Make up your mind - are you a serious destination for the telecom industry or a too-hip-for-your-own-good smartass blog? You can't have it both ways, and are heading towards neither.

Hope this helps (hahahahaha!),

CogswellCogs 12/5/2012 | 1:26:54 AM
re: Juniper's Infranet Takes Baby Steps Surprise - the LR page mangles links! (I am shocked and outraged! Heads should roll for this!)

Remove the ) from the end of the first link, and the )? from the second. Or, on second thought, you will think much more highly of LR if you don't go to those sites.

Scott Raynovich 12/5/2012 | 1:26:53 AM
re: Juniper's Infranet Takes Baby Steps CogswellCogs--

I'd just like to take this opportunity to point out that YOU messed up the links, not us.

CogswellCogs 12/5/2012 | 1:26:49 AM
re: Juniper's Infranet Takes Baby Steps Nice try, Scott. Wrong, but nice try. I typed the links correctly as straight text, and your wonderful software package incorrectly converted them to hyperlinks.

I await your public apology.

Honestly 12/5/2012 | 1:26:47 AM
re: Juniper's Infranet Takes Baby Steps 1. Mr Matsumoto. It is clear that you were not at the IIC meeting in Chicago. As a particpanting company (not Juniper) I am insulted that you assume this council to be any one company's. It is our Initiative.

2.There is a thoughtful plan to get ideas to standards groups and appropriate bodies.

3. The IIC has global carrier, and supplier members. An assumption by the un named executive is one that tells me he would like to be a member, or is envious of the very serious nature of our mission. A marketing stunt NO. An industry wide initiative Yes.

4. Cisco is welcomed and why would they not join us. Do they not want to partner with us.??? Do you assume they want to insult us.??? I think Cisco would be highly insulted If you asked these questions. They are a fine company, do not assume for them, or let your readers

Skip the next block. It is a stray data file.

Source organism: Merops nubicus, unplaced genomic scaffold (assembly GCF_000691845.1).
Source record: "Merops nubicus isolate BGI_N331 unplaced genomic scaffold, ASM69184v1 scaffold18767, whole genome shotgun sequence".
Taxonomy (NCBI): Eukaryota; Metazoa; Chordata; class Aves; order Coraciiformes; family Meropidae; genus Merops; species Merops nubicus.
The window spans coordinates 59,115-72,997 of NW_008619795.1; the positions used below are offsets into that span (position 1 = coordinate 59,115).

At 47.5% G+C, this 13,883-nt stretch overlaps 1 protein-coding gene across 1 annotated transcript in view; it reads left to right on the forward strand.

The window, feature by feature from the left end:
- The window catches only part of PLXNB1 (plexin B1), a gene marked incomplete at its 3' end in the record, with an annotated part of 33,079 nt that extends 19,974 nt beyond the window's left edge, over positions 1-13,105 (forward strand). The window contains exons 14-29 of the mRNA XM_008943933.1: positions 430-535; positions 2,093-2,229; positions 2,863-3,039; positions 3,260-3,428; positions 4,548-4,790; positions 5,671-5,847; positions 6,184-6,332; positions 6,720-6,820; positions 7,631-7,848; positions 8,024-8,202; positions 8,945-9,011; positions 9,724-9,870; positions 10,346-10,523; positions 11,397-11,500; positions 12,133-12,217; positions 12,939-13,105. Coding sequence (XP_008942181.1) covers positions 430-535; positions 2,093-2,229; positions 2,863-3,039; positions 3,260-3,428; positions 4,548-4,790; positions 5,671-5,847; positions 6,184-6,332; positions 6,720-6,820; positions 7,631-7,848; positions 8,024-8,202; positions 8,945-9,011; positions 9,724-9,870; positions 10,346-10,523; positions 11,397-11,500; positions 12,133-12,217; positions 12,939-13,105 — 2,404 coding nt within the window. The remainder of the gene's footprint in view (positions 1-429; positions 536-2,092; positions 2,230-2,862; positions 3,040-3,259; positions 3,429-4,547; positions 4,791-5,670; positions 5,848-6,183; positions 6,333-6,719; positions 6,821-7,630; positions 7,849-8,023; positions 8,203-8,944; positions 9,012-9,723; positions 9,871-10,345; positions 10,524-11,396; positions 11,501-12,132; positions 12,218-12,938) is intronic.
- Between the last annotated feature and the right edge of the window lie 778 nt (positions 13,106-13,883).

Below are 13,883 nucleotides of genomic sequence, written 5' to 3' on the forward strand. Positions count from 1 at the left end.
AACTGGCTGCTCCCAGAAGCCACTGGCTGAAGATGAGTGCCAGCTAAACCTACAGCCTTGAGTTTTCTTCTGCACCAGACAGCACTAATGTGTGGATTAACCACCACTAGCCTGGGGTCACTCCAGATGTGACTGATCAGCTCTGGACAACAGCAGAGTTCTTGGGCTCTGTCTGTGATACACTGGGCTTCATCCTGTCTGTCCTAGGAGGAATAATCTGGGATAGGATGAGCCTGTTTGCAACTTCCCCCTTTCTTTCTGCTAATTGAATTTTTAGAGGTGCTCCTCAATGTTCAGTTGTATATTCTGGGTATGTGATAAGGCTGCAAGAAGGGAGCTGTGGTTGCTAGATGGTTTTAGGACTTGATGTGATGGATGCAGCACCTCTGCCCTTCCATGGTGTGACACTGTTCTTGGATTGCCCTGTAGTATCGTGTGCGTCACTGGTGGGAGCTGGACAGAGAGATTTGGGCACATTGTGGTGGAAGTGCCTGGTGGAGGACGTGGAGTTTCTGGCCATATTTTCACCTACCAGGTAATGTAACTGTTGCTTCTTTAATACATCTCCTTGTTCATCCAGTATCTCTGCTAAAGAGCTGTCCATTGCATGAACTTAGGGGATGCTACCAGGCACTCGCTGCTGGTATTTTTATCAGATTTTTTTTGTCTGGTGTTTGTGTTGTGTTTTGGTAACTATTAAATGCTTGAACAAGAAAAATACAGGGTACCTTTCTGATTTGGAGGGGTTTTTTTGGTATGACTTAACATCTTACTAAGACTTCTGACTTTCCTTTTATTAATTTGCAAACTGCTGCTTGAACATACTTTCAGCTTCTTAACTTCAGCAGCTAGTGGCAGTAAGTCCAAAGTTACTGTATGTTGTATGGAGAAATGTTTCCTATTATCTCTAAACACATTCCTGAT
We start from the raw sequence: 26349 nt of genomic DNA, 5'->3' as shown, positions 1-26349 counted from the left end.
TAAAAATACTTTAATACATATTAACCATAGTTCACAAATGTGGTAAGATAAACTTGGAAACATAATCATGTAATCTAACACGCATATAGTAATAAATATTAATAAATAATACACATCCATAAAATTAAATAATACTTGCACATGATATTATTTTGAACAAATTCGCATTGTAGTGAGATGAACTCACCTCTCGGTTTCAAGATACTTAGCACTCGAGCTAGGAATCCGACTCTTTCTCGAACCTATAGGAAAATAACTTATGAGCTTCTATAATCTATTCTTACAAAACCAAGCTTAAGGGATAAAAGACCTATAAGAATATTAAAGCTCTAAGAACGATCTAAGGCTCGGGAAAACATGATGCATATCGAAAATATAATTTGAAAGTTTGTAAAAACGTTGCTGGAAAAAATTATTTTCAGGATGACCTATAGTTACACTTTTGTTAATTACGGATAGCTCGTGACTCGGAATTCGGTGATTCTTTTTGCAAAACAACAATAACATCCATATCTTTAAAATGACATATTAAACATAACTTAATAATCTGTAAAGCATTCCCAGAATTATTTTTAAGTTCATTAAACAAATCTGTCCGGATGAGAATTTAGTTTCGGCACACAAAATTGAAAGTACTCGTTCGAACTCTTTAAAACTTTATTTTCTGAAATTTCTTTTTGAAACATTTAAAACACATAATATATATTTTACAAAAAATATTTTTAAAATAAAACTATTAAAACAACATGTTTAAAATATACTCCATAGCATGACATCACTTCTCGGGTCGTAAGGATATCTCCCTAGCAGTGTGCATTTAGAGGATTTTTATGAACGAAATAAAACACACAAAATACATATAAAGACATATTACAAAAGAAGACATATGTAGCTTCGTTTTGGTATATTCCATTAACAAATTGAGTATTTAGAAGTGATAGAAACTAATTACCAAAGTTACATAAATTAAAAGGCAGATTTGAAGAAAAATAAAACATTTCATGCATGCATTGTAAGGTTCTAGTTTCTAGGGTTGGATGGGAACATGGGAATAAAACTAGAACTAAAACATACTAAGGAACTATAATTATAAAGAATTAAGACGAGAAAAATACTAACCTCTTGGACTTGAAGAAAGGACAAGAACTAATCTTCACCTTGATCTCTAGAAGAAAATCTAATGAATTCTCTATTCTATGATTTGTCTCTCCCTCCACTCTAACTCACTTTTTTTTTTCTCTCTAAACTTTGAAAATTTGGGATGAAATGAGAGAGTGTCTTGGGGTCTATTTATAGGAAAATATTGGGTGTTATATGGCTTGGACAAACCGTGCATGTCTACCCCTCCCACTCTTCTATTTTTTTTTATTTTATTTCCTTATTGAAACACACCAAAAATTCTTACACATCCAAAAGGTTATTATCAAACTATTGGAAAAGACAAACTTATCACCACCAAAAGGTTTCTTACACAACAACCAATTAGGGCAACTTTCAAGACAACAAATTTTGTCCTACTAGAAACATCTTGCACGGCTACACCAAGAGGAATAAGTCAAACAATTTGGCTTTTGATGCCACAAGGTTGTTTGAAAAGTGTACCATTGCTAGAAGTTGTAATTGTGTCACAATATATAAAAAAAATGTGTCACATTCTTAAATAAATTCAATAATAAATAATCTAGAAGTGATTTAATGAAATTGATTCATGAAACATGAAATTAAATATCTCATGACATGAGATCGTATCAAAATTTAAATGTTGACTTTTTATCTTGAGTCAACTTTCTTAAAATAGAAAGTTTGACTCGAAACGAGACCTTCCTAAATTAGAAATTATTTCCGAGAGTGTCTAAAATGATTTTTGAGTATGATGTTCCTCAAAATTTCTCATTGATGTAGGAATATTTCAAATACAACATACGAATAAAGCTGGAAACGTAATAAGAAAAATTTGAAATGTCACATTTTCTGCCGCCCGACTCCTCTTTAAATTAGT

light-headed 12/5/2012 | 1:26:45 AM
re: Juniper's Infranet Takes Baby Steps This is just an attempt by Juniper to hype themselves and grab mindshare from Cisco. They have a bunch of vague ideas about security and QoS and spout them like the wisdom of the gods. Security and QoS are achievable without coming up with some complicated standard which then forces every other vendor to comply or be locked out.

Juniper also got some eggheads from a couple of carrier/ISPs to jump on (in the hope of some publicity for themselves and their companies - they want to be seen as cutting edge thought leaders... whatever). In addition you see their partners (Lucent, Ericsson, etc.) who just want some crumbs off the Juniper table jumping into this mess also.

In the end what we have is a bunch of zombies playing follow the leader while Juniper starts to push standards that are not needed in the hopes of locking others out like Cisco has done for years (EIGRP, HSRP, etc.)... boring, boring, boring... reminds me of the old joke: "What do you call 50 telecom marketing guys at the bottom of the ocean? A good start!" I apologize to the quality telecom marketing people out there (They DO exist!)

Sorry to be so cynical but we have all seen this before many times...